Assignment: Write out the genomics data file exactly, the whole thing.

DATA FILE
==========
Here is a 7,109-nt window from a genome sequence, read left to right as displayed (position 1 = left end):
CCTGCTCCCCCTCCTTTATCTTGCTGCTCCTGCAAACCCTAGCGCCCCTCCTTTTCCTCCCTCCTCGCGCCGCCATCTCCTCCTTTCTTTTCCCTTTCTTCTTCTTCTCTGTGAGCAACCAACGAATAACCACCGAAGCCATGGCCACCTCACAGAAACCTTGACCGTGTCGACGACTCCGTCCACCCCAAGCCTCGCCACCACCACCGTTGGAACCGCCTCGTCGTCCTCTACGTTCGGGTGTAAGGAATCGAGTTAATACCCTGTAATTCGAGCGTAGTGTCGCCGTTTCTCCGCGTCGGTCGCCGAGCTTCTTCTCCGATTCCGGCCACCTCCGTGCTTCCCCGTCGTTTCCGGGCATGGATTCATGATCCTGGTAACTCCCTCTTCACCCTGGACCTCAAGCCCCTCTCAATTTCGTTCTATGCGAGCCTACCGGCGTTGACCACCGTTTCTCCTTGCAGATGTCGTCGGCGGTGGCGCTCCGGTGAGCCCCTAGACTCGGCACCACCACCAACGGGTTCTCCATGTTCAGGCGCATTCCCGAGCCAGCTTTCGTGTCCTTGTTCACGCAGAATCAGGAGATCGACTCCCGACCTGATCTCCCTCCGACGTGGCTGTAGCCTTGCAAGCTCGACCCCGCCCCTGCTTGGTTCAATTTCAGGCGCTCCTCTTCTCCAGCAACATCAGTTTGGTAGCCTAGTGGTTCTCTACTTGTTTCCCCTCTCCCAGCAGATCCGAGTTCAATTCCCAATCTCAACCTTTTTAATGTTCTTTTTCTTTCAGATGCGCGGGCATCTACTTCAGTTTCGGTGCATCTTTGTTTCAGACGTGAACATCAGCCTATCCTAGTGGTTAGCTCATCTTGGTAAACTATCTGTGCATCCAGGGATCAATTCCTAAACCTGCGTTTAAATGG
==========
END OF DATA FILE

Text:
Here is a 7,109-nt window from a genome sequence, read left to right as displayed (position 1 = left end):
CCTGCTCCCCCTCCTTTATCTTGCTGCTCCTGCAAACCCTAGCGCCCCTCCTTTTCCTCCCTCCTCGCGCCGCCATCTCCTCCTTTCTTTTCCCTTTCTTCTTCTTCTCTGTGAGCAACCAACGAATAACCACCGAAGCCATGGCCACCTCACAGAAACCTTGACCGTGTCGACGACTCCGTCCACCCCAAGCCTCGCCACCACCACCGTTGGAACCGCCTCGTCGTCCTCTACGTTCGGGTGTAAGGAATCGAGTTAATACCCTGTAATTCGAGCGTAGTGTCGCCGTTTCTCCGCGTCGGTCGCCGAGCTTCTTCTCCGATTCCGGCCACCTCCGTGCTTCCCCGTCGTTTCCGGGCATGGATTCATGATCCTGGTAACTCCCTCTTCACCCTGGACCTCAAGCCCCTCTCAATTTCGTTCTATGCGAGCCTACCGGCGTTGACCACCGTTTCTCCTTGCAGATGTCGTCGGCGGTGGCGCTCCGGTGAGCCCCTAGACTCGGCACCACCACCAACGGGTTCTCCATGTTCAGGCGCATTCCCGAGCCAGCTTTCGTGTCCTTGTTCACGCAGAATCAGGAGATCGACTCCCGACCTGATCTCCCTCCGACGTGGCTGTAGCCTTGCAAGCTCGACCCCGCCCCTGCTTGGTTCAATTTCAGGCGCTCCTCTTCTCCAGCAACATCAGTTTGGTAGCCTAGTGGTTCTCTACTTGTTTCCCCTCTCCCAGCAGATCCGAGTTCAATTCCCAATCTCAACCTTTTTAATGTTCTTTTTCTTTCAGATGCGCGGGCATCTACTTCAGTTTCGGTGCATCTTTGTTTCAGACGTGAACATCAGCCTATCCTAGTGGTTAGCTCATCTTGGTAAACTATCTGTGCATCCAGGGATCAATTCCTAAACCTGCGTTTAAATGG